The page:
The requirement that a broadcaster be responsive to the letter of complaint sent by a member of the public is considered by the Adjudicating Panels to be a significant part of the membership requirements of the CBSC.  Such responsiveness is an essential component of the dialogue by which the CBSC considers that matters that trouble members of the public sufficiently to compel them to write are often successfully resolved.  When accomplished in thorough and sensitive ways, such correspondence is also a way of letting the public know that broadcasters care about their audience's concerns.  In this case, while the lengthy letter from the broadcaster's Legal Counsel did not satisfy the complainant, it did address all the issues and provided the broadcaster's perspective on the matter.  It amply fulfilled the requirement of responsiveness.  Nothing further is required in this regard.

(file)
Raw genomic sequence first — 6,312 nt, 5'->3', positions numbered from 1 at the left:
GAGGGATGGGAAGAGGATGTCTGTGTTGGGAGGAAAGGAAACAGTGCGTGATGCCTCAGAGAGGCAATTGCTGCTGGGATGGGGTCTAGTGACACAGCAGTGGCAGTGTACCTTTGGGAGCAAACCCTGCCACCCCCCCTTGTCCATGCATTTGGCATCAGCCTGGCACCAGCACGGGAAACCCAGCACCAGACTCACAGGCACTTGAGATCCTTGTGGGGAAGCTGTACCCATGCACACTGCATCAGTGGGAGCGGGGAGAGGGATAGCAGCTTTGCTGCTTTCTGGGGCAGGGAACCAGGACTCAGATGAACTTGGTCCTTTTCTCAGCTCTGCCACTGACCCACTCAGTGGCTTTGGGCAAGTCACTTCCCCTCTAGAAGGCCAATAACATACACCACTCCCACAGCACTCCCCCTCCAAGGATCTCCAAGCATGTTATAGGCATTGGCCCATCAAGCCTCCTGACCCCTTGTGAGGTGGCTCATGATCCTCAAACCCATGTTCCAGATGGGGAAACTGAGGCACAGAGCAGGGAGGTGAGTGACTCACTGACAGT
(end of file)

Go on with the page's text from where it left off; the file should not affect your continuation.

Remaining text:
This decision is a public document upon its release by the Canadian Broadcast Standards Council.